Listening to Chris Silver’s recent podcast on Atheism, New Religious Movements, and Cultural Tension was a thoroughly pleasant experience. I enjoyed hearing a colleague who I first met in 2011, and who quickly came on board the nascent RSP team (as interviewer, editor, writer, and more), taking his well-earned place on the ‘other’ side of the microphone. Like Chris, I recognize the problems associated with treating atheists, agnostics, ‘nones’, etc., as distinct groups with coherent attitudinal correspondences. I’ve also used grounded theory and social constructionism in my approach to ‘non-religion’ and recognize the issue of one’s work being taken out of context. I welcomed hearing of broad-ranging, quantitative work being carried out within the psychology of religion with an eye to debates in the broader, critical study of religion, and the new developments in his work relating to status loss, New Religious Movements, and more.
Despite the many positives of the approach outlined by Silver, critical problems with it—exemplified in my own work, too—concern the construction of ideal types, and the proliferation of idiosyncratic terminology. In what follows, I’ll discuss each of these issues in turn before proposing a discursive solution.
Referring to the ‘insubstantial’ secular, Lois Lee pithily observes that ‘it is not possible to organize absence into types’ (2015, 51). However, this isn’t the case with substantive understandings of ‘non-religion’ and in 2011 I set out with similar ambitions to Silver, producing a typology of non-religion in my Masters dissertation (Cotter 2011, 2015). This project was conducted amongst the undergraduate student body of the University of Edinburgh taking a grounded theoretical approach which elicited narratives via electronic questionnaires and qualitative interviews. Two of the key insights suggested were that:
- The ways in which students negotiated (non-)religious terminology throughout their narratives allowed the development of five ideal types which were seemingly independent of established religious categories: naturalistic, humanistic, philosophical, familial, and spiritual.
- Regardless of the salience of the students’ (non-)religious identifications, they appeared to be keenly aware of where they stood when religion or non-religion were perceived to interact with what mattered to them
A significant reason I have felt unease with these insights as they stand is my somewhat lofty and obfuscating attempt to provide an exhaustive ideal-typical account of non-religion.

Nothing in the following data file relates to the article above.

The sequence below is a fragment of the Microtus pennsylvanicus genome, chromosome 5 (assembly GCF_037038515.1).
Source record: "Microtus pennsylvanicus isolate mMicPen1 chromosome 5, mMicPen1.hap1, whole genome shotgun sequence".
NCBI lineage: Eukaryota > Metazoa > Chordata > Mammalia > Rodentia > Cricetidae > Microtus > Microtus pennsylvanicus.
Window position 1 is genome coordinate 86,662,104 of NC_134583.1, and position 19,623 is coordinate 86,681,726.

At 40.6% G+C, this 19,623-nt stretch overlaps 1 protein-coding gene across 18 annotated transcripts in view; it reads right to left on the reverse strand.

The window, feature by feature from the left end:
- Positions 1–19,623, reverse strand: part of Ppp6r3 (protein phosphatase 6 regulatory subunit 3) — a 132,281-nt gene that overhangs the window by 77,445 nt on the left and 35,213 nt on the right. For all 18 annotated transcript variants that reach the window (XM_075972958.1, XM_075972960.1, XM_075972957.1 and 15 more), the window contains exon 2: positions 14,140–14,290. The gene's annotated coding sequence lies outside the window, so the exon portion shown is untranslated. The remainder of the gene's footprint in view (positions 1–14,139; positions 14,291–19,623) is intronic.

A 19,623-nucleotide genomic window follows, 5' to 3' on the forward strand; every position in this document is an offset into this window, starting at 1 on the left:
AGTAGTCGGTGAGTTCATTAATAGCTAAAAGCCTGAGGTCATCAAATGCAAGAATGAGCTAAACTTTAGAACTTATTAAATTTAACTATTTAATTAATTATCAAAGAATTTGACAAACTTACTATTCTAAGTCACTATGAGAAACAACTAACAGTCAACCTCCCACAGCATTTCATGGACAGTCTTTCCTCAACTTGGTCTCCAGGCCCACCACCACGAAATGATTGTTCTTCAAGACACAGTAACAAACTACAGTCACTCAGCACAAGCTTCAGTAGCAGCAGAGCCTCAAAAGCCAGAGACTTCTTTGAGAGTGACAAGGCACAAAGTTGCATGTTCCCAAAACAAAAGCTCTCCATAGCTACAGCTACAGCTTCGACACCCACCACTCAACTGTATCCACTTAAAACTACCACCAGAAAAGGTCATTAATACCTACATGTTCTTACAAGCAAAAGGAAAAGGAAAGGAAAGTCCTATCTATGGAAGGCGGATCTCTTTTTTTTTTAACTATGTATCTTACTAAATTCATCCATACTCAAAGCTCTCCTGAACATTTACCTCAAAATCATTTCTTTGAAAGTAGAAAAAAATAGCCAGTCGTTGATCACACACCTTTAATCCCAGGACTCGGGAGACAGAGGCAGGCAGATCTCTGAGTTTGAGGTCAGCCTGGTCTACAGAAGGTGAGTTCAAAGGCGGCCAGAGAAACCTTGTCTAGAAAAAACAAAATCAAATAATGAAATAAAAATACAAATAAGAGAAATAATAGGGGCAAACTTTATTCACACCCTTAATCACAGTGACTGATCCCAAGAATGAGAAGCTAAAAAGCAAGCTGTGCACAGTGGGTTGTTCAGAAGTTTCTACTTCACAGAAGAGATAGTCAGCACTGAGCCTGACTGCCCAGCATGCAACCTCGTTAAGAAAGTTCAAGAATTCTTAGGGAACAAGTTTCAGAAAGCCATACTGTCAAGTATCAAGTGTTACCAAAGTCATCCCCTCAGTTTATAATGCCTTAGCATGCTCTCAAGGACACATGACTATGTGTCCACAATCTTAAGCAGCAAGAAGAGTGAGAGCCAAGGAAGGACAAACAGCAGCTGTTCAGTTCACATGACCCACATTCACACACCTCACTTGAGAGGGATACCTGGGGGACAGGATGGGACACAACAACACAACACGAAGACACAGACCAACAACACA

Ideal Types are commonly understood as ‘analytical tools to be used to facilitate comparison’ (Barker 2010, 188 fn. 2), as ‘pragmatic constructs’ which can in no way ‘be regarded as essential categories or ontological realities’ (Cox 2006, 83). Recent relevant examples would be Lois Lee’s five types of ‘existential culture’ (2015, 161–72), John Gray’s Seven Types of Atheism (2018), Silver and colleagues’ ‘six types of non-belief’ (Silver et al. 2014), or my own five-fold typology of ‘non-religion’. Even when writing my dissertation, I was clearly uneasy concerning the correlation between these types and my data:
“These narrative-based types cannot be assumed to be constant, and must be understood as firmly rooted in the context in which they were revealed. However, they reflect what individuals actually say, and give priority to individual self-representations, providing a much ‘truer’ representation of what (non)religion means to these individuals than wide-ranging, quantitative, typologies which suffer from the same contextual constraints.” (2011, 76)
Although I, and most others who employ ideal types, have never claimed that classifying individuals is a simple matter, and have emphasized that there is much overlap between types, it is almost invariably the case that their artificial and constructed nature becomes lost in translation (see Silver’s comments about misrepresentations of his work in the media), giving the false impression that individuals can be easily boxed off into discrete types. Whilst such work is valuable for macro-level analysis, it fundamentally breaks down at the level of the individual where heterogeneity and contextuality abound: there is ‘no such thing as a perfect or ideal-typical form’ of difference to ‘religion’ (Lee 2015, 44).